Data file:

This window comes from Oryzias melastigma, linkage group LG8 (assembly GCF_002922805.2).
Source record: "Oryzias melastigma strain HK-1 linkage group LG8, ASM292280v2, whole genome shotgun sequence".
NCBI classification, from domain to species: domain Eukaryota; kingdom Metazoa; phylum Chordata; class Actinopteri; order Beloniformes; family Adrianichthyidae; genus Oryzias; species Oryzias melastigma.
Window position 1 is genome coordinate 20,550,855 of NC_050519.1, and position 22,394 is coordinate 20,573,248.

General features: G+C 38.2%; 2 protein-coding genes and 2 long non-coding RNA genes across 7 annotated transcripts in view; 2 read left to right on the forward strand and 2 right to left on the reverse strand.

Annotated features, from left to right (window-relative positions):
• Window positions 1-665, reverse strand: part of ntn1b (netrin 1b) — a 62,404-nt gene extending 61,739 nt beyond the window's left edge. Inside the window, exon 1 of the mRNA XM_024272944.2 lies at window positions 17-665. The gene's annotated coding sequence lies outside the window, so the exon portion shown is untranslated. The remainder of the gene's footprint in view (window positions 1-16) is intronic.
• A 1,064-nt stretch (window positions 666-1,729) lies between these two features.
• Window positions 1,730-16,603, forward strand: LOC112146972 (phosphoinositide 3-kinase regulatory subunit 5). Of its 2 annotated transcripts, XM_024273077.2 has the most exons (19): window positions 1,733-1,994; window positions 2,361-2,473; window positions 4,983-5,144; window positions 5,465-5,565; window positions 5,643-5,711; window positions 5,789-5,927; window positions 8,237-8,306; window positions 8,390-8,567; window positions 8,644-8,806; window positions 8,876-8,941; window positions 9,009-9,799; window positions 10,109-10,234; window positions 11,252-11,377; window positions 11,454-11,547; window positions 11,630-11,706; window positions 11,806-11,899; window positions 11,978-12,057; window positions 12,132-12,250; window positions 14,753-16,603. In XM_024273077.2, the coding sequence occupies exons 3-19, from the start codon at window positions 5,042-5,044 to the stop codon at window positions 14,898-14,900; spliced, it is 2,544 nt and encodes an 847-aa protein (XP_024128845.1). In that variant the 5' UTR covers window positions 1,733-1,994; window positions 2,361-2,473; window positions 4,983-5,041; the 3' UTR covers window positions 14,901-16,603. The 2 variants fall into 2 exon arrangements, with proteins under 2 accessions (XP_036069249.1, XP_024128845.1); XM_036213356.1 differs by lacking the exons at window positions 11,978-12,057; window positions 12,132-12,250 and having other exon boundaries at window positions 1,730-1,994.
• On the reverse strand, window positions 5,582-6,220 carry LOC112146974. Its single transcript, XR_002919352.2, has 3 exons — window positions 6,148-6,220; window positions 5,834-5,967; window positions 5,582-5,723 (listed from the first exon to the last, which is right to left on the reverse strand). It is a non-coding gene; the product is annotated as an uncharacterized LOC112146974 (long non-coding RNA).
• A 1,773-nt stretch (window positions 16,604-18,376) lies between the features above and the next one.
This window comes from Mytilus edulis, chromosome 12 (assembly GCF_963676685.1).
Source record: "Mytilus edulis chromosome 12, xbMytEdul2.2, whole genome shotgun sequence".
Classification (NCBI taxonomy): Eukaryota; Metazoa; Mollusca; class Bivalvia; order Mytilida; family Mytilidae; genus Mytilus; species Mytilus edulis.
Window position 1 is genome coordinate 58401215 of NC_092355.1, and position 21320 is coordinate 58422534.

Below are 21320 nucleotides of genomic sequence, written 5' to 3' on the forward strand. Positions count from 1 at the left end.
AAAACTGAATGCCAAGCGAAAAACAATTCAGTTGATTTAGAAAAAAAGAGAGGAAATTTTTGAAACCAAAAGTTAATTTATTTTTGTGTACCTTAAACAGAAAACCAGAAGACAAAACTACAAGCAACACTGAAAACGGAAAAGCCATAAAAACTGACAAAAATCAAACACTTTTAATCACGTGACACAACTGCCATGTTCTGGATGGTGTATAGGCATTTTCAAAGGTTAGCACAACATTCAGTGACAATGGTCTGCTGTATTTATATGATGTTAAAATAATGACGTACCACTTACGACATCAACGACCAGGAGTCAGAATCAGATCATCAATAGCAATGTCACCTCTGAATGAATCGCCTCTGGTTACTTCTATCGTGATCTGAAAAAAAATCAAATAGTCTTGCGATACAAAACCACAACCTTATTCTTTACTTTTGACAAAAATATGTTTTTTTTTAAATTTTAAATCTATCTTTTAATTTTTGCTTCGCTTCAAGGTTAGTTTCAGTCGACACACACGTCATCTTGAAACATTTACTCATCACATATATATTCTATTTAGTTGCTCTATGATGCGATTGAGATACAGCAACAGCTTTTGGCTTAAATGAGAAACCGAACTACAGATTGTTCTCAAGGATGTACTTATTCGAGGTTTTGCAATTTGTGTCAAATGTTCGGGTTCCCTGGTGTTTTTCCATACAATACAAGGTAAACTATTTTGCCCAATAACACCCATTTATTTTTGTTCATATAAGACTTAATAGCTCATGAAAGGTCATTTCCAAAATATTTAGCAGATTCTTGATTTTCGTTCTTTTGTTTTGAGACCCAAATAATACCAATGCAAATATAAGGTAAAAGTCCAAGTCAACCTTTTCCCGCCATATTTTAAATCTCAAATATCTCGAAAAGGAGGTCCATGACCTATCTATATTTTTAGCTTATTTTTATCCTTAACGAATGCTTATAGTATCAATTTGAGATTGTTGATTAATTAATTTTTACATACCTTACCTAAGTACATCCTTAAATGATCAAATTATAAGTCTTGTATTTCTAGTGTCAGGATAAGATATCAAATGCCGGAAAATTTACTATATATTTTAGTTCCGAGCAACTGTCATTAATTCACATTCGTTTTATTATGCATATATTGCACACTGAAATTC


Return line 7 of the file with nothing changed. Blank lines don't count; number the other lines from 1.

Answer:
• Window positions 1-665, reverse strand: part of ntn1b (netrin 1b) — a 62,404-nt gene extending 61,739 nt beyond the window's left edge. Inside the window, exon 1 of the mRNA XM_024272944.2 lies at window positions 17-665. The gene's annotated coding sequence lies outside the window, so the exon portion shown is untranslated. The remainder of the gene's footprint in view (window positions 1-16) is intronic.